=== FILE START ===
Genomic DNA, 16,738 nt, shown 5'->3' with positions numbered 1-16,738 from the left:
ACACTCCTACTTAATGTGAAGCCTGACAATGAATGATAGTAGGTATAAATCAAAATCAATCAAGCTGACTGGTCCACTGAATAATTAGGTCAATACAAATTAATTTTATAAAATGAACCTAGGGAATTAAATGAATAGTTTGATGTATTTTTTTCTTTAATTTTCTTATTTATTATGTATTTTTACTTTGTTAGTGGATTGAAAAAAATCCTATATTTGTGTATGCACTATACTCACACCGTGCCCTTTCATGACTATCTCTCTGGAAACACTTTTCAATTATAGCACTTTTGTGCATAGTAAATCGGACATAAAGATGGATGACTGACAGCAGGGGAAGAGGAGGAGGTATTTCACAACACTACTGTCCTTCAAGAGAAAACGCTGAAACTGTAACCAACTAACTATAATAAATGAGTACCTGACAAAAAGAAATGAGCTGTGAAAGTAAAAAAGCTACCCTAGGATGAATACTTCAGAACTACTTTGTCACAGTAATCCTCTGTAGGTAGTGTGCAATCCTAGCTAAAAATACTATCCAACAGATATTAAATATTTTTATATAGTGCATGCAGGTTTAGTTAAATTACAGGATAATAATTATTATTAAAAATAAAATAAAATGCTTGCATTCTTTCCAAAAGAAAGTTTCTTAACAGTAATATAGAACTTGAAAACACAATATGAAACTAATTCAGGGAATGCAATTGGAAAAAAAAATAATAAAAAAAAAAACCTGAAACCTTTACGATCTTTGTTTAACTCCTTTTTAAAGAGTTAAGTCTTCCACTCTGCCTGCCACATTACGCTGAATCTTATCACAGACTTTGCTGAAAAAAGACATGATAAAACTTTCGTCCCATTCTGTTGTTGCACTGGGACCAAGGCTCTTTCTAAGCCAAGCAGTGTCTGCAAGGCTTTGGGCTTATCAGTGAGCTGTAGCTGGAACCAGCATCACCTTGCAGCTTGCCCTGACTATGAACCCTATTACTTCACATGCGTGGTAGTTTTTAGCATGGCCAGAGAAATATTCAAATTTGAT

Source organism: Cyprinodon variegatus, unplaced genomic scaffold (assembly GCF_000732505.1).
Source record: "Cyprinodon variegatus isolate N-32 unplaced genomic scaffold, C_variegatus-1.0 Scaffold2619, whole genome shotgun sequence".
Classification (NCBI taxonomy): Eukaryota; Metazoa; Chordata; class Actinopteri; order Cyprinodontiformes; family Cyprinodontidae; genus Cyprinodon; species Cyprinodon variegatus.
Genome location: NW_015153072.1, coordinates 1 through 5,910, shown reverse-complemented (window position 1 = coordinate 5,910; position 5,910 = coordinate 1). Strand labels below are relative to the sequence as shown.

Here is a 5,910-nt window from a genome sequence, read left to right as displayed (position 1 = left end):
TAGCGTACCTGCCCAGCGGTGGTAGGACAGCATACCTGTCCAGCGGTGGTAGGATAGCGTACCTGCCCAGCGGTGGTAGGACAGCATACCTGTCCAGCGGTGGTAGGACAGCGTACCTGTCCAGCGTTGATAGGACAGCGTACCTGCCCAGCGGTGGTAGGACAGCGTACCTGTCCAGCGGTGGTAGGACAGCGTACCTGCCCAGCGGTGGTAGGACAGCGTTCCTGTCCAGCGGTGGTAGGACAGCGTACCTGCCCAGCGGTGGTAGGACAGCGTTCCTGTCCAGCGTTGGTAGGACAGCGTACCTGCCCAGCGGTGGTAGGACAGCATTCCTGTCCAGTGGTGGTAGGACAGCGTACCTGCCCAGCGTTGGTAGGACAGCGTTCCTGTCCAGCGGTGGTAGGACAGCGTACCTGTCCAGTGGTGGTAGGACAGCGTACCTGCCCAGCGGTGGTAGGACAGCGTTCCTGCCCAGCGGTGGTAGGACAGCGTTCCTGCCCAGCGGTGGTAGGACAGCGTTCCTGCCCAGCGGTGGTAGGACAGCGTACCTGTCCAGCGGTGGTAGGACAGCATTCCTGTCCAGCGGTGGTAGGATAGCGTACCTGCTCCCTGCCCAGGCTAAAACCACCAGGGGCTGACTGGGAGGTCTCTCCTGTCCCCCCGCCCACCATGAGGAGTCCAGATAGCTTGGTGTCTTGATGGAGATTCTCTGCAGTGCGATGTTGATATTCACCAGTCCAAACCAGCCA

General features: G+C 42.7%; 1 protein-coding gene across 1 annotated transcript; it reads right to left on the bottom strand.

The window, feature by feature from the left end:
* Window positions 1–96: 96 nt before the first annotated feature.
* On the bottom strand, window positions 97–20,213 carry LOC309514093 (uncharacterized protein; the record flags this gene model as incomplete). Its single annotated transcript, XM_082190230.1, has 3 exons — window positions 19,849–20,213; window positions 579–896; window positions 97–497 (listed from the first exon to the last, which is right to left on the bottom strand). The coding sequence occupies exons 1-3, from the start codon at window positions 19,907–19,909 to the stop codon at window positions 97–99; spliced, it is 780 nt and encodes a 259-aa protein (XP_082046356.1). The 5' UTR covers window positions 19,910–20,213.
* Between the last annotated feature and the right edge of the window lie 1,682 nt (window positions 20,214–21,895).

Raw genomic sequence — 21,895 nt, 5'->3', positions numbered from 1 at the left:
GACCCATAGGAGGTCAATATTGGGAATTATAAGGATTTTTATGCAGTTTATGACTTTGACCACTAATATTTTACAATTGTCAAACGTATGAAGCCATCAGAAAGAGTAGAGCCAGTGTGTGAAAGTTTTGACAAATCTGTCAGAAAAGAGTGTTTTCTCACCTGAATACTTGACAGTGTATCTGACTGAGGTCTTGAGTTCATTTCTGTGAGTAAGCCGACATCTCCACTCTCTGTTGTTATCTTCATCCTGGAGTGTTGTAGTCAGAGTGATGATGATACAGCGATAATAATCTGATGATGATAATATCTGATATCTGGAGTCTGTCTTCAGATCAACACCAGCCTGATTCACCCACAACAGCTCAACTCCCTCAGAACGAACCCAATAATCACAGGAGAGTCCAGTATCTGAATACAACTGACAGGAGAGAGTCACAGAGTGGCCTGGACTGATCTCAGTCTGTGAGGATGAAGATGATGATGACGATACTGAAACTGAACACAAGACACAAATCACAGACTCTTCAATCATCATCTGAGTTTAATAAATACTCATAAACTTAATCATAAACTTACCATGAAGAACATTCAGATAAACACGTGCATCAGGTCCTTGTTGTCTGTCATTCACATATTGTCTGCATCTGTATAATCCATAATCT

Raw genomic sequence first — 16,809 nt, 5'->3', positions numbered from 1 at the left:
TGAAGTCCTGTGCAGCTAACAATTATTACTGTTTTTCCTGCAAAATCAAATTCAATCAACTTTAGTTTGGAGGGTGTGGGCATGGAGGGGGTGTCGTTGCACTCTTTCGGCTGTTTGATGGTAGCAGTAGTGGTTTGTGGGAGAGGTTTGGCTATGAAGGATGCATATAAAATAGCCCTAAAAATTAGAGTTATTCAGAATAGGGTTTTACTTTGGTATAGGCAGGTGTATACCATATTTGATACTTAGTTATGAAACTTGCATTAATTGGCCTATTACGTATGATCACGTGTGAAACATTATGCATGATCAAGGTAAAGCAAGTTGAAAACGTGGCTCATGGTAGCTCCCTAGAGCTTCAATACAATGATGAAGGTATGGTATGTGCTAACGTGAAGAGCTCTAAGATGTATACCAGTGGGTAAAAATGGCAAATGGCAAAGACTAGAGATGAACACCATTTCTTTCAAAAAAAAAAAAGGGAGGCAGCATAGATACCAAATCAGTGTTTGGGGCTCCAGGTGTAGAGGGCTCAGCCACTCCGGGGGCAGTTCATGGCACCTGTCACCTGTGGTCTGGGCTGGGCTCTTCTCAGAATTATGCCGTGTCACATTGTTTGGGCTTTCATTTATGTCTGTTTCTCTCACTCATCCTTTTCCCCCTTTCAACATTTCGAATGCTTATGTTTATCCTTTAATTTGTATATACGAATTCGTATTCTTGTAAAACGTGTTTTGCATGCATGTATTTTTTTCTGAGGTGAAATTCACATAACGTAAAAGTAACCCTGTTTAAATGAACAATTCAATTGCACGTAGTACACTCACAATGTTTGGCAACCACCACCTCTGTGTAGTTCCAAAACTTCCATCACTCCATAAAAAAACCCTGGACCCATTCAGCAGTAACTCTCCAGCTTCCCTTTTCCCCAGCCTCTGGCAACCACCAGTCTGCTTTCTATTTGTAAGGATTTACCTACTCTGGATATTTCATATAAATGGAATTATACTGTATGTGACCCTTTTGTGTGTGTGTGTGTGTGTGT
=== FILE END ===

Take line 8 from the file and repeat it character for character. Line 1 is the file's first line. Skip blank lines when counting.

TAGCGTACCTGCCCAGCGGTGGTAGGACAGCATACCTGTCCAGCGGTGGTAGGATAGCGTACCTGCCCAGCGGTGGTAGGACAGCATACCTGTCCAGCGGTGGTAGGACAGCGTACCTGTCCAGCGTTGATAGGACAGCGTACCTGCCCAGCGGTGGTAGGACAGCGTACCTGTCCAGCGGTGGTAGGACAGCGTACCTGCCCAGCGGTGGTAGGACAGCGTTCCTGTCCAGCGGTGGTAGGACAGCGTACCTGCCCAGCGGTGGTAGGACAGCGTTCCTGTCCAGCGTTGGTAGGACAGCGTACCTGCCCAGCGGTGGTAGGACAGCATTCCTGTCCAGTGGTGGTAGGACAGCGTACCTGCCCAGCGTTGGTAGGACAGCGTTCCTGTCCAGCGGTGGTAGGACAGCGTACCTGTCCAGTGGTGGTAGGACAGCGTACCTGCCCAGCGGTGGTAGGACAGCGTTCCTGCCCAGCGGTGGTAGGACAGCGTTCCTGCCCAGCGGTGGTAGGACAGCGTTCCTGCCCAGCGGTGGTAGGACAGCGTACCTGTCCAGCGGTGGTAGGACAGCATTCCTGTCCAGCGGTGGTAGGATAGCGTACCTGCTCCCTGCCCAGGCTAAAACCACCAGGGGCTGACTGGGAGGTCTCTCCTGTCCCCCCGCCCACCATGAGGAGTCCAGATAGCTTGGTGTCTTGATGGAGATTCTCTGCAGTGCGATGTTGATATTCACCAGTCCAAACCAGCCA